Dogs and horses may not be the most intuitive teammates, but paired up in the right setting, the two domesticated species can have their fair share of fun—at times even playing together and mimicking each other’s facial expressions, new research suggests.
These findings, published in the journal Behavioural Processes, mark the first instance of so-called rapid facial mimicry occurring between play partners of different species, and hint at the existence of a universal language of play, reports Virginia Morrell for National Geographic.
Though the purpose behind play remains unclear, scientists suspect the behavior arose to help animals hone hunting and social skills, relieve stress or foster relationships with each other, study author Elisabetta Palagi, an animal behaviorist at the University of Pisa in Italy, tells Charles Q. Choi at Inside Science. Learning more about the contexts in which different creatures pal around—especially across branches of the tree of life—could tell researchers a lot about play’s origins and evolution. But apart from a handful of studies featuring humans and their pets, scientists haven’t had many chances to analyze examples of interspecies romps.
In 2018, when someone sent Palagi a YouTube video featuring a dog and horse playing together, seemingly in sync, she leapt at the chance to investigate further. The two species, she noted early on, were especially good candidates for interspecies camaraderie, because they’ve both been shown to recognize facial expressions in other animals. Marshalling a team of research students, Palagi began to amass and analyze hundreds of other clips with canines and equids partnering in play.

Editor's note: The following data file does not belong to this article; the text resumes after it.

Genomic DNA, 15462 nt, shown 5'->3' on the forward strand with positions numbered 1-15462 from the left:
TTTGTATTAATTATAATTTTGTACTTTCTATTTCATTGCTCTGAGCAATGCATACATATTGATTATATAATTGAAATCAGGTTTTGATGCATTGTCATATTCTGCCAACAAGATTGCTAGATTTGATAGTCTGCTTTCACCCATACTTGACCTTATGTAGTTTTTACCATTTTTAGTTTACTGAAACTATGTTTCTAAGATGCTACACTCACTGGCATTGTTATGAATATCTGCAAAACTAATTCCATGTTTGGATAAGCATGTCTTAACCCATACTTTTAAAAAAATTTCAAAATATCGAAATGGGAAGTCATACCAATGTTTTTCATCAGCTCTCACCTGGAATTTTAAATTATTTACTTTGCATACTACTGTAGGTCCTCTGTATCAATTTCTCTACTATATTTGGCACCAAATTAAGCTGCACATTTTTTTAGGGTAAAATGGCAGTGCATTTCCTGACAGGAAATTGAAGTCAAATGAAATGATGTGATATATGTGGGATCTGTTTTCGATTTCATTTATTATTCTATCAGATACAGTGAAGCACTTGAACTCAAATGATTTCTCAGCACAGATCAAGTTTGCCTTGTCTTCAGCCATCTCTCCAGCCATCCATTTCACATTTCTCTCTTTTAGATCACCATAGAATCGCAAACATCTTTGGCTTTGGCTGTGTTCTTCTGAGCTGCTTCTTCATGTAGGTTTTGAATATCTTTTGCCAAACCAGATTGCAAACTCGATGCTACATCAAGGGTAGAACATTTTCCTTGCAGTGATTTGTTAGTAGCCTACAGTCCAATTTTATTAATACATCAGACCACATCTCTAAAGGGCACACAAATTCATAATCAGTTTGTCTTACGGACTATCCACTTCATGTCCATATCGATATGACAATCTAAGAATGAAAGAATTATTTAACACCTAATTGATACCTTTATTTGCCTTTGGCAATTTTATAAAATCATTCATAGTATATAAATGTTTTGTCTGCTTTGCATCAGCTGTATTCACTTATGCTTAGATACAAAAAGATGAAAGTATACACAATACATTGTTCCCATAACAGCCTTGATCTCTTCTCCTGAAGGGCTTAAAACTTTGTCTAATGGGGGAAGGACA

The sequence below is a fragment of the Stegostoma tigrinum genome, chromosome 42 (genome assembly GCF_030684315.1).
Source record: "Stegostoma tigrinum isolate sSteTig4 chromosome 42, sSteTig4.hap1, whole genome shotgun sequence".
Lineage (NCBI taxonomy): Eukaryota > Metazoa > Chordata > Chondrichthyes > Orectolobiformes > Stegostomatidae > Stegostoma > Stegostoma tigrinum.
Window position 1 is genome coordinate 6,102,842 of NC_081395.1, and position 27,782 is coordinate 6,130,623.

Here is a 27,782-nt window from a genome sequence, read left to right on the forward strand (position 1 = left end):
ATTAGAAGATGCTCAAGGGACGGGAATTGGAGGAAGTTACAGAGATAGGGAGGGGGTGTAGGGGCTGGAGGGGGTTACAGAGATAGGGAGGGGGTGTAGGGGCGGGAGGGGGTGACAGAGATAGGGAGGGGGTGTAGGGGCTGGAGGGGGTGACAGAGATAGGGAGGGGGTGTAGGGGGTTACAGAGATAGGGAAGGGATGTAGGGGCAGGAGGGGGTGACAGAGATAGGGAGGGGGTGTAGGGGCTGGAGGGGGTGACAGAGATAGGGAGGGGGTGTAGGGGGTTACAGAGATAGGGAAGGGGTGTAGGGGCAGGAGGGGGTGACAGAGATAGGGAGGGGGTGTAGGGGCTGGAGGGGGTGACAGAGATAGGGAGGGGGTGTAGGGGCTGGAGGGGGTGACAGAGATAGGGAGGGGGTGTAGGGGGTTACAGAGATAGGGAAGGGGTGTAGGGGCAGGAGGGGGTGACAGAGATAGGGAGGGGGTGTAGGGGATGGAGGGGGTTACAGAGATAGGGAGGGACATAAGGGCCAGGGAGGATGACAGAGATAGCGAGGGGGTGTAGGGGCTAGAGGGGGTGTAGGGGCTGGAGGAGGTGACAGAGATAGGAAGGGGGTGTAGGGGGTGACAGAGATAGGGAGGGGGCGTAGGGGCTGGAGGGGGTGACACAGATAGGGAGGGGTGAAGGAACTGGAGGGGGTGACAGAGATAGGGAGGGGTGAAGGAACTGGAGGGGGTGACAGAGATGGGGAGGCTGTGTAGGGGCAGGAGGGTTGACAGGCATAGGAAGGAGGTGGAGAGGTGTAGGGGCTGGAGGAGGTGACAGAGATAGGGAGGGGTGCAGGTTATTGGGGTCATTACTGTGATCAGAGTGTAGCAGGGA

Screened for strict criteria, only 20 videos ended up meeting the team’s requirements: showing animals freely playing on their own, without human interference, for at least 30 seconds.
Several common themes quickly arose. Engaged in play, dogs and horses often mirrored each other’s moves, jumping, pushing and even nipping mischievously at each other. They also put themselves in vulnerable positions, such as rolling on their backs, displaying their throats and stomachs—a strong sign that they were at ease and even communicating their friendly intentions, according to Inside Science.
Despite millions of years of evolution between them, the two species seemed to take the same basic approach to frivolity, suggesting that they’d found common ground for the sole purpose of fun, Palagi tells Inside Science.
The two creatures also frequently imitated each other’s facial expressions, both adopting the relaxed, open mouths—a behavior that’s been noted in wild, social primates, but never between a pair of animals of different species.
Horses and dogs may look and behave in immensely different ways, Barbara Smuts, a behavioral ecologist at the University of Michigan who wasn’t involved in the study, tells National Geographic. But fun is perhaps a language that doesn’t need to be taught. Two vastly dissimilar creatures, Smuts says, can still “negotiate how to play in a way that’s comfortable for both.”